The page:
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The Taj Mahal


The Taj Mahal

The Taj Mahal in Agra, India, is considered one of the most beautiful buildings in the world and the finest example of the late style of Indian Islamic architecture. Mughal emperor Shah Jahan ordered it built as a mausoleum for his favorite wife, Mumtaz Mahal. The building’s white marble exterior is inlaid with semiprecious stones arranged in Arabic inscriptions, floral designs, and arabesques, and its gardens reflect the Islamic Paradise. When was the monument’s construction begun? More… Discuss

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Make Music Part of Your Life Series: Taj Mahal – January 16,1971 – Fillmore East – Late Show (Blues)



Taj Mahal
Fillmore East,NYC Jan.16,1971 Late Show

1-I’m So Tired (?)
2-Banjo Instrumental
3-Good Morning Miss Brown
4-Ain’t Gwine To Whistle Dixie Any Mo’
5-Sweet Mama Janisse
6-Going Up To The Country And Paint My Mailbox Blue
7-Farther On Down The Road You Will Accompany Me
8-You Ain’t No Street Walker Mama Honey But I Do Love The Way You Strut Your Stuff
9-Diving Duck Blues
10-Corinna

Taj Mahal website (You're one click away from the website)

Taj Mahal website (You’re one click away from the website)

From Wikipedia, the free encyclopedia
 
 
Taj Mahal
Taj Mahal (musician).jpg

Taj Mahal in 2005
Background information
Birth name Henry Saint Clair Fredericks
Also known as Taj Mahal
Born May 17, 1942 (age 71)
HarlemNew YorkUnited States
Genres BluesWorld musicrhythm and bluesblues rocksoul blues,jazz bluescountry bluesdelta blueselectric bluesreggae,reggae fusion
Occupations Musician
Singer-songwriter
Instruments Guitar
Banjo
Harmonica
Piano
Ukulele
Years active 1964–present
Labels Ruf, Columbia Records
Warner Bros. Records
Gramavision
Hannibal Records
Private MusicRCA Victor
Associated acts The Rising Sons
The Phantom Blues Band
The Hula Blues Band
The Taj Mahal Trio
Buffy Sainte-Marie
Ry Cooder
Website tajblues.com
Notable instruments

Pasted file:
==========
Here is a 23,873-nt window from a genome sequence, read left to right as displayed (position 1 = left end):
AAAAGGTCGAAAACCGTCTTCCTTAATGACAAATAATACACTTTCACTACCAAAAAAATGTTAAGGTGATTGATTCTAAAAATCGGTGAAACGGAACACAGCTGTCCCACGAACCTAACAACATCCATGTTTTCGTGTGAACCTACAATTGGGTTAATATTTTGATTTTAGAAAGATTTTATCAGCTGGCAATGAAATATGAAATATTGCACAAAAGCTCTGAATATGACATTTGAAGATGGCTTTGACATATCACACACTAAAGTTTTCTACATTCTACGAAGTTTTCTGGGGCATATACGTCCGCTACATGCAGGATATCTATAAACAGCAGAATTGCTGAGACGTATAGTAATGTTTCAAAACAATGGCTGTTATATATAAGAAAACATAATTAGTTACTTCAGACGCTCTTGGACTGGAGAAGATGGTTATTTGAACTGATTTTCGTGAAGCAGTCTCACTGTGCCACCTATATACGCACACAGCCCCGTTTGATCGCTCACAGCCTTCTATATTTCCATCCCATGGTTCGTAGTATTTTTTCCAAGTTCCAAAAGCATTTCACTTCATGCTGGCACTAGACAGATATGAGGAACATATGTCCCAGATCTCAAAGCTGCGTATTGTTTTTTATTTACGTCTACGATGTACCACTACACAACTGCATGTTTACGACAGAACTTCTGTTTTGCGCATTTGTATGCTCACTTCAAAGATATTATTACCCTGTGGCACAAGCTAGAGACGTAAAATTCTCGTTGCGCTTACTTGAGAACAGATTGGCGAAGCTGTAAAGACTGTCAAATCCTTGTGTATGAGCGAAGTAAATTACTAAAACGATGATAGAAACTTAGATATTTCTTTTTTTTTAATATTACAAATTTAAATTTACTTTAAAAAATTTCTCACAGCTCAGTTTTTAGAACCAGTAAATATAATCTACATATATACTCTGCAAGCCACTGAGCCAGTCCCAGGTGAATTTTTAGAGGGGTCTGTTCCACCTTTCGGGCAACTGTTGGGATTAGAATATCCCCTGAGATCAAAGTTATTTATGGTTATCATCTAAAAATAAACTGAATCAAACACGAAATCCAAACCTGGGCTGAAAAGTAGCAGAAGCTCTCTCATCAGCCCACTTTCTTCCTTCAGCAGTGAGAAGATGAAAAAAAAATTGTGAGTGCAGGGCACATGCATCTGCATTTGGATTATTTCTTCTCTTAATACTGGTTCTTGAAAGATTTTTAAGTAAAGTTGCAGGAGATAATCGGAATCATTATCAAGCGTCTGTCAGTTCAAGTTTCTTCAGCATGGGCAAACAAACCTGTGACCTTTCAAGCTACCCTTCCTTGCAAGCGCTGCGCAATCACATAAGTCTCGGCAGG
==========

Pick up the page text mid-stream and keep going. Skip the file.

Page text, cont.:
National Steel[1]
Dobro[1]

Henry Saint Clair Fredericks (born May 17, 1942), who uses the stage name Taj Mahal, is an AmericanGrammy Award-winning blues musician. He often incorporates elements of world music into his works. A self-taught singer-songwriter and film composer who plays the guitarpianobanjo and harmonica (among many other instruments),[2] Mahal has done much to reshape the definition and scope of blues music over the course of his almost 50-year career by fusing it with nontraditional forms, including sounds from the CaribbeanAfrica and theSouth Pacific.[3]

Born Henry Saint Clair Fredericks, Jr. on May 17, 1942 in Harlem, New York, Mahal grew up in Springfield, Massachusetts. Raised in a musical environment, his mother was the member of a local gospel choir and his father was a West Indian jazz arranger and piano player. His family owned a shortwave radio which received music broadcasts from around the world, exposing him at an early age to world music.[4] Early in childhood he recognized the stark differences between the popular music of his day and the music that was played in his home. He also became interested in jazz, enjoying the works of musicians such as Charles MingusThelonious Monk and Milt Jackson.[5] His parents came of age during the Harlem Renaissance, instilling in their son a sense of pride in his West Indian and African ancestry through their stories.[6]